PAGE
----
EPA’s Integrated Risk Information System (IRIS) is now requesting that persons who make oral comments at its bimonthly meetings or submit written comments on its documents disclose whether they have “financial relationships … with any organization(s) or entities having an interest in the assessments or issues under discussion,” and, if so, to identify the nature of that relationship, (e.g., consulting agreements, expert witness support, or research funding). Read More
Selected tag(s): industry tactics
EDF’s recommendations for IRIS conflicts-of-interest disclosures, and the strong precedents for them
Our last blog post was quite lengthy and some readers may not have gotten to the recommendations we provided to EPA’s Integrated Risk Information System (IRIS) governing disclosures of conflicts of interest. In that post, we also cited the numerous strong precedents for requiring such disclosures.
So we’re reposting here our recommendations and discussion of precedents. Read More
Time to come clean: IRIS needs to require stakeholders attending its meetings to disclose their conflicts of interest
EPA’s Integrated Risk Information System (IRIS) has been implementing a number of changes in the last couple of years, in response to criticism and concerns coming at it from all sides. As stated on its website: “These enhancements will improve productivity and scientific quality in IRIS assessments and help EPA meet the goal of producing IRIS assessments in a timely and transparent manner.” IRIS has noted that increasing “stakeholder engagement is an essential part of the enhancements.”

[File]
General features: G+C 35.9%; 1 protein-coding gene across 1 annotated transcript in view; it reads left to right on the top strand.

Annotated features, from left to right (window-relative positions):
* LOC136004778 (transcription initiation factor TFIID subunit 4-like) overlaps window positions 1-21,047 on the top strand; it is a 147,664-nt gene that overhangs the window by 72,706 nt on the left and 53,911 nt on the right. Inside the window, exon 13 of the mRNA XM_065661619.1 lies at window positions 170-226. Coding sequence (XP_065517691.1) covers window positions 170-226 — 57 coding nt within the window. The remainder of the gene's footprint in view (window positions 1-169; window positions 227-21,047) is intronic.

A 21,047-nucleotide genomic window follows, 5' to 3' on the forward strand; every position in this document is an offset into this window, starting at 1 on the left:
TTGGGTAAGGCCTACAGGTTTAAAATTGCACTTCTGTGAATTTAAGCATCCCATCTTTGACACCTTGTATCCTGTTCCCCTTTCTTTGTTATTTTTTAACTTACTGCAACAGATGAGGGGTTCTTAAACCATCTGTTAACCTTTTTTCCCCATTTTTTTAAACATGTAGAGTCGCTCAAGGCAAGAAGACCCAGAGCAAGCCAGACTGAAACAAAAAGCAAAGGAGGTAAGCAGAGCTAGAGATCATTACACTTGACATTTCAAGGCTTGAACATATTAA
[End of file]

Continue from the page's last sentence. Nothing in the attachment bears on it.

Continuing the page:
Simultaneously pursuing these lofty goals of increasing throughput, scientific quality, transparency and stakeholder engagement in IRIS assessments is challenging, to say the least. EDF has and will continue to emphasize the need to strike a balance between these goals, given that overemphasis on one can actually exacerbate the problems aimed to be addressed by another.
In this somewhat lengthy post, we’ll examine one such serious problem – skewed participation in IRIS’ bimonthly meetings. We’ll look at steps EPA has taken to partially address the problem, and argue that the lack of adequate disclosure by participants of conflicts of interest remains a major unaddressed contributing factor. We’ll discuss our recommendations for full disclosure and point to the strong precedents for such disclosures in other venues. Read More
Twice in 2 weeks: National Academy of Sciences again strongly affirms federal government’s science, agrees formaldehyde is a known human carcinogen
Richard Denison, Ph.D., is a Lead Senior Scientist.
Just last week I blogged that a panel of the National Academy of Sciences (NAS) had fully backed the National Toxicology Program’s (NTP) listing of styrene as “reasonably anticipated to be a human carcinogen.”
Today a separate NAS panel strongly endorsed NTP’s listing of formaldehyde as a “known human carcinogen” in its 12th Report on Carcinogens (RoC). As with styrene, this second NAS panel both peer-reviewed the RoC listing and conducted its own independent review of the formaldehyde literature – and in both cases found strong evidence to support NTP’s listing. See the NAS press release here, which links to the full report. Read More